Crystal Cove State Park is among the state parks and beaches facing higher parking pass fees this year. (Nicholas Gingold, Times Community News)

Crystal Cove State Park is among the state parks and beaches facing higher parking pass fees this year. (Nicholas Gingold, Times Community News) (April 23, 2012)

For some, living near the beach in Orange County is a priceless luxury.

But actually going to the beach — by car, anyway — is about to get a little pricier.

The California Dept. of Parks and Recreation announced this month that annual vehicle passes at state parks will increase from $125 to $195.

Among the locations affected are six in Orange County: Crystal Cove State Park and Bolsa Chica, Huntington, Corona del Mar, San Clemente and Doheny state beaches.

The department announced April 12 that it would raise the price of several annual passes, including those for vehicle use, on May 1.

The cost for single-day use and camping fees will remain the same in most areas, although some regional superintendents may adjust fees for specific parks, spokesman Roy Stearns said.

The department cut $11 million from its budget last year and expects an identical cut this year. The higher charges are meant to curb some of that loss.

Stearns said he hopes the increased fees will bring in between $1 million and $1.5 million in added revenue. The state was set to close 70 parks in July, although donors and partners have come through with funding to keep 16 of them open.

The funds from the higher annual pass fees are meant to alleviate the burden on some of the parks remaining open.

"This is truly one more way to achieve some additional revenue," Stearns said. "Is it enough to keep a park from closing? No. It's a small amount of money, but we're hoping to mitigate the number of service reductions we've been doing all across the state."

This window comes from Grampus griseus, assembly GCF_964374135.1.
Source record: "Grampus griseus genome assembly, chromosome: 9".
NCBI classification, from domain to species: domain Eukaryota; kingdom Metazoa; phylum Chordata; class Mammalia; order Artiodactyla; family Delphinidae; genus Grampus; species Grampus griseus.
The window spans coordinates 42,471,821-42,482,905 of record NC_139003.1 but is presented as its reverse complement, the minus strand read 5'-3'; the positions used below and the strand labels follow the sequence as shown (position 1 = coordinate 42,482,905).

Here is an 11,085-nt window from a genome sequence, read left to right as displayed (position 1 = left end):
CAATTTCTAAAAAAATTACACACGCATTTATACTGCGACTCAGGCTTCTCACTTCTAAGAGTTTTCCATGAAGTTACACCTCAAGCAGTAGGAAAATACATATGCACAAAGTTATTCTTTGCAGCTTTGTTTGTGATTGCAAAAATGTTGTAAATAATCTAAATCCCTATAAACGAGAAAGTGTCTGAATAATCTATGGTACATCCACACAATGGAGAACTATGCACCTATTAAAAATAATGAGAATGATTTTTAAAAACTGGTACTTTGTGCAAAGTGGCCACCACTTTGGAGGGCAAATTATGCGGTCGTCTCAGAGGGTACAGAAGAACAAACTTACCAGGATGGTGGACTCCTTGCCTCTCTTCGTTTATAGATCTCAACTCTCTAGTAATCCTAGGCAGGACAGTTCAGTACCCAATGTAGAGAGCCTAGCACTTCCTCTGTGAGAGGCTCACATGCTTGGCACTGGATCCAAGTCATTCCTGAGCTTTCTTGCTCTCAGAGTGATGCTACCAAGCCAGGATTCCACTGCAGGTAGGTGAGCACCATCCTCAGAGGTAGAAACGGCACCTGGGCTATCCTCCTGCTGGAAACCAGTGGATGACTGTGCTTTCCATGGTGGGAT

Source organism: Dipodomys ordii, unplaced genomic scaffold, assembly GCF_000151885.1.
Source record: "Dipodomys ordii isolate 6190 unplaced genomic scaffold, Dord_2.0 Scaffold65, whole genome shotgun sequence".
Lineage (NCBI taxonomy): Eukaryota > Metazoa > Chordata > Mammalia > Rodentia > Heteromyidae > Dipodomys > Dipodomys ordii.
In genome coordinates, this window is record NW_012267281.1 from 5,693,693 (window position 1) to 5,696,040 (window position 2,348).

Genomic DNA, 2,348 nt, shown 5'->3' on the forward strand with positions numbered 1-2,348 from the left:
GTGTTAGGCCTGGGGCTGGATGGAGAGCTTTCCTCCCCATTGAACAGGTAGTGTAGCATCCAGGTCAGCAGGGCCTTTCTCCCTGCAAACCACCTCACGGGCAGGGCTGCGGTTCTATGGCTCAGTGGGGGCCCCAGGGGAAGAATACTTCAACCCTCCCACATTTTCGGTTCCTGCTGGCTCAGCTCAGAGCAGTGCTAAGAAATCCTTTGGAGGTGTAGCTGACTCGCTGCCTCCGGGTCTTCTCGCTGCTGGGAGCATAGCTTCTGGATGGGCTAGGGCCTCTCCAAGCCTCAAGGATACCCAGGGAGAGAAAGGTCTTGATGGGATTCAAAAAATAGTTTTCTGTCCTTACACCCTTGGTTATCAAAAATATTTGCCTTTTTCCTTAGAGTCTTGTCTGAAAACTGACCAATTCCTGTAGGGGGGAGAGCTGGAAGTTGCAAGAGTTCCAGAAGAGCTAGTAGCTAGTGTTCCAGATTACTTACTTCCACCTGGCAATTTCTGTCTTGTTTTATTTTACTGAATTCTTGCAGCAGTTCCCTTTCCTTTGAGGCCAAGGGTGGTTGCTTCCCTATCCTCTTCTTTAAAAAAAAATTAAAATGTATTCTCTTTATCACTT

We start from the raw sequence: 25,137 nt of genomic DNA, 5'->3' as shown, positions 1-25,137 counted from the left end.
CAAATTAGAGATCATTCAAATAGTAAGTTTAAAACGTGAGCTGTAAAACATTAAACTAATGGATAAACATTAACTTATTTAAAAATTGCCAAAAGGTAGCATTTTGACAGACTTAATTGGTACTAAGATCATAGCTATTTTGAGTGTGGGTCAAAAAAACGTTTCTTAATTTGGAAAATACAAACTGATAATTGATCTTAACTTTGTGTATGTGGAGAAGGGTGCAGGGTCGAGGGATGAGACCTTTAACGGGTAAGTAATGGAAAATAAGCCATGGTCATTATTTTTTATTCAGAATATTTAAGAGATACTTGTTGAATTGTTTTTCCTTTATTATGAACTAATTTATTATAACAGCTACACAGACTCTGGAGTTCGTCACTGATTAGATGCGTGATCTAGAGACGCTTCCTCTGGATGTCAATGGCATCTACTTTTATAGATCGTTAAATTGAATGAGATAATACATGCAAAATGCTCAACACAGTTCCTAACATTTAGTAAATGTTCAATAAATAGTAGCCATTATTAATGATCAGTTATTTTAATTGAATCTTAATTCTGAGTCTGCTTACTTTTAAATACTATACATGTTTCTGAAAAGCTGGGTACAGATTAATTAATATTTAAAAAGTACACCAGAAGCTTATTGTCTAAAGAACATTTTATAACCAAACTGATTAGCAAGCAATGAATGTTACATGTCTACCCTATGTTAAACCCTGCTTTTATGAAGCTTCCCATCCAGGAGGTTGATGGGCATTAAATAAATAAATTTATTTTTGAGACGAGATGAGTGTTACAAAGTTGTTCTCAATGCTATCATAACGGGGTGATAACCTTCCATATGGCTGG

The department, he said, has reduced bathroom cleaning, open hours, garbage pickup and other services.

None of the parks slated for closure are in Orange County. The area's coastal parks are among the state's most profitable, according to Stearns.

"SoCal beaches get some of the highest visitor-ship, therefore some of the highest revenue," he said. "Those places come closest to breaking even."

Marty Bounds, a manager at Jack's Surfboards in downtown Huntington, said many of his customers have annual passes. The increased fee might prove difficult for some, he said, but some might be willing to shell out if walking to the beach was the only alternative.

"If you're going to Huntington State Beach, you'd have to park at, like, Edison High School," Bounds said. "And for Bolsa Chica, you can't park anywhere. You'd have to park up Warner [Avenue] in Sunset Beach, where the water tower used to be. That's far."

Stearns, though, said the number of people who walk to the beach is part of the reason the department has been losing money. He implored people who visit the beach to pay for parking.

"We would desperately like people to just not walk around the kiosk," Stearns said. "Please, drive in. Please, help us with our revenue problems. Please, help pay for the resources that you're enjoying."

Some of the pass owners who spent Friday morning at Huntington State Beach said they were happy to do just that, even with the higher charges.

Huntington residents Mike Sheeran and Ammer Naber, who surf regularly at the beach, said they go there often enough that the extra dollars are worth it.

"I get to use this beach for an entire year, five times a week," Naber said. "That's a joke. That's the best entertainment value you can get for your money."

Vanessa Batten, a stay-at-home mother from Fountain Valley, said she had bought a pass the past three years and that it made for perfect family trips.

"I have my kids, and this is part of why we live here, to come down and enjoy it," she said. "And I guess if [paying more] means keeping parks open and available, it's worth it to some extent."

michael.miller@latimes.com

Twitter: @MichaelMillerHB